Today I can’t get rid of this feeling of being muted while screaming my views in my head.
My pediatrician is a believer in Ferberizing. I simply am not. I feel babies cry to communicate, cry to let us know something isn’t right. Yet, with the Ferber method, a parent “eases” them into self-soothing at bedtime. That simply goes against what I feel is right for me.
Yes, he still sleeps in the bed with us since he was six months and out of his bassinet. The fear of rolling on him suffocating him is gone for me. Yes, I still breastfeed. Yes, both the baby and I are getting the best sleep since he was born. He hardly stirs, nurses, then falls back to sleep – most nights. This is what works for my family.
Some things that have shaped my view on co-sleeping:
- Affects Infants Physiology Positively
- Gives Infants More Self-Esteem
- Provides Infants Protection from SIDS
Well since he was six months, my pediatrician expressed I needed to put him in his own room to sleep. At each check-up, her pressing regarding his sleeping arrangement became worse. Today’s visit was no exception – it was the first question she asked and she continued to drill me for the first 15 minutes about it. I felt like she was not going to let it be – her questions were direct and assuming.
And here’s the thing- I knew what to do. I knew it in the whole fiber of my being. I should have told her my beliefs on the matter- discussing the research that I have found which supports my views, and finally said that while I value her medical viewpoint, I am the parent here, and this is what works for my family. I can have a differing view then my pediatrician, but I guess somewhere in my soul I couldn’t deny her as an authority figure. I’ve always been taught that others – especially those who have spent thousands on an education that society values or those who have the loudest voice – are more right than myself.
This misappropriation of power seems a current theme in my life lately, and that’s why I had such a reaction to the situation.
I think there might be a morsel of truth in the mundane interactions of a stop light, a bit of truth to use in examining our life deeper. Do you look directly at the stoplight or simply follow the car in front of you for your cue to move ahead?
I look at the light. And then I will look at the car ahead of me to make sure it starts moving before I do. I do both.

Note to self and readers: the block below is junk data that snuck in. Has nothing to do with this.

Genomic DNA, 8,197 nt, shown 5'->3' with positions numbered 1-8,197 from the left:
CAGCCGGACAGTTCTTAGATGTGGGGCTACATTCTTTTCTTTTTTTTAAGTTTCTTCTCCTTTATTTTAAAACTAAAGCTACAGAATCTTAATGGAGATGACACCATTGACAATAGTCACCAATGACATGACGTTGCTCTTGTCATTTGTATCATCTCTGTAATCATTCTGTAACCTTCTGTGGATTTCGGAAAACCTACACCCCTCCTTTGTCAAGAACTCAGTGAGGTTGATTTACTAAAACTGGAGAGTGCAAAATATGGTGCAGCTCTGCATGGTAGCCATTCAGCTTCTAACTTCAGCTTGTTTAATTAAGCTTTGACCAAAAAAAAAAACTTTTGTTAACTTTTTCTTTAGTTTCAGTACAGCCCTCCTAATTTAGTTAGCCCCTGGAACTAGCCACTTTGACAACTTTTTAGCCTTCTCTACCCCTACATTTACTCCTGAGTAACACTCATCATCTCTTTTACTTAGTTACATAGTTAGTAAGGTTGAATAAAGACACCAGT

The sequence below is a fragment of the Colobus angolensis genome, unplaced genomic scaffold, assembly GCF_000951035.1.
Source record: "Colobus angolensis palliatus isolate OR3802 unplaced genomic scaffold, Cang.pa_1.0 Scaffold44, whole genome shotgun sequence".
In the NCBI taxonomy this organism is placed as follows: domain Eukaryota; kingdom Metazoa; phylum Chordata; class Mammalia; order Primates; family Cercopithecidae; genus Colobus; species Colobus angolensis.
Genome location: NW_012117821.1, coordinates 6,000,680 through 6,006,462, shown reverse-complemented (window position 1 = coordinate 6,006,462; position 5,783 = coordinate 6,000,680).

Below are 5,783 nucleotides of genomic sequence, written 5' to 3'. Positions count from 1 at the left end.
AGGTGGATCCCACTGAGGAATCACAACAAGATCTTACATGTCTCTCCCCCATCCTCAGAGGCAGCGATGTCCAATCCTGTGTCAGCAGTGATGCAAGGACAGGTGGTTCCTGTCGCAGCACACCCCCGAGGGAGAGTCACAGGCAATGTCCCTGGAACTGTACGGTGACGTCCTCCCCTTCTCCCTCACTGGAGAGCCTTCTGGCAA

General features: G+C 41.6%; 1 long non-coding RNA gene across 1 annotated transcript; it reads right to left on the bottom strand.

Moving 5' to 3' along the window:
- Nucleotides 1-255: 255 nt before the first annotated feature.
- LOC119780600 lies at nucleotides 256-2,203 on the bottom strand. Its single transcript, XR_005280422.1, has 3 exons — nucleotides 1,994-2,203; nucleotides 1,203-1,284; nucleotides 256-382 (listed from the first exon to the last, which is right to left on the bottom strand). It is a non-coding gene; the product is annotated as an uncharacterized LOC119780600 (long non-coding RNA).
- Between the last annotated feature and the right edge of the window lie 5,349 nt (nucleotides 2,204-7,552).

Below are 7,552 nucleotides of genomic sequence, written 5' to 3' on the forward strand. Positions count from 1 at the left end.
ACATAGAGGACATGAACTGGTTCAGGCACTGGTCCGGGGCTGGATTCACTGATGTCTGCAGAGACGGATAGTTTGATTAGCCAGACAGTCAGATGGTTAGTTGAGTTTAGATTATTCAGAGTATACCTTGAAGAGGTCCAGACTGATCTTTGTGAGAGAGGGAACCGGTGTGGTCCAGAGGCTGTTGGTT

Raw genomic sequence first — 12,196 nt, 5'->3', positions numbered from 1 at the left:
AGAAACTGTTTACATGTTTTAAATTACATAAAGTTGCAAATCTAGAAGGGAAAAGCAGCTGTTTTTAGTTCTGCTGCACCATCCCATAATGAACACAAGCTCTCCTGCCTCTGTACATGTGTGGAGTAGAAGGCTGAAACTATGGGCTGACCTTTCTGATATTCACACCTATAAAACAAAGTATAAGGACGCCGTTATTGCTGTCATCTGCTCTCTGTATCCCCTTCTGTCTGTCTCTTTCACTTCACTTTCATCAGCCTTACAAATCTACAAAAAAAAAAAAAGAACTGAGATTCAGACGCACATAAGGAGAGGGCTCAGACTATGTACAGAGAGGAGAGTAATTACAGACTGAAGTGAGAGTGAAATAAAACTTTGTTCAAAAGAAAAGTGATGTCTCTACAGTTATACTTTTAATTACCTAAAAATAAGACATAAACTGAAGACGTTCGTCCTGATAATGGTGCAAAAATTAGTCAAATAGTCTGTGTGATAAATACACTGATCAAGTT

I have to check everything out for myself. I research every little thing (thank you internet). Hence, I research if the light has changed before the car ahead of me goes. (Most of the time they’re texting and their choice delays my life.)
But just because the rest of the cars are edging up, allowing the least amount of space between cars doesn’t mean the light has changed. If I was just following the car in front of me, I might just go without looking at the light.
Sometimes following the people of ahead of you – be it at a traffic light or an experienced parent – may have become an unconditioned response. I don’t want that for my life.
Is this happening with my parenting decisions?
With the pediatrician, do I just lie or do I take the time to explain my beliefs? I felt something was off in our conversation. Does the doctor think she holds all the power here – the power to make choices for my child that I myself are more than qualified to make? I realize many of the parents that visit her are completely unprepared for all the choices one has to make when a child is born and probably make some bad decisions. But I do my homework! And my soul, mind, and body told me what I should have done.
So, here’s the point – my advice is to never let anyone else make an intimate choice for you – even if they seem like the authority on the issue. You are an authority on what works best for you! And never let anyone else make you feel bad for what you know is right in your heart and gut. And also, take the time to become knowledgeable regarding the choices you make – don’t make situations like these a place for faulty rebellion. Instead use this a chance to honor yourself, a place to listen to your authentic self, allowing your researched choices to hold weight in your own mind.
But, here’s also the point- I never once asked her why she felt the way she did. Maybe she lost a baby co-sleeping. Maybe she made it her mission as a doctor to never let a baby die that way. Maybe she was shaming me into validating the way she parented. I don’t know. But I do know I was so concerned trying to work out the best reasons in my head and be able to counter other reasons she might bring up, I lost my authority as a compassionate person who shares the floor while communicating.
I’m working on finding the balance between maintaining my values while at the same time listening and weighing someone else’s opinion without losing my self. Relying on my inner guidance, I am remembering my authority as a parent who knows my child the best, participating as an equal in finding the right path for my family to take.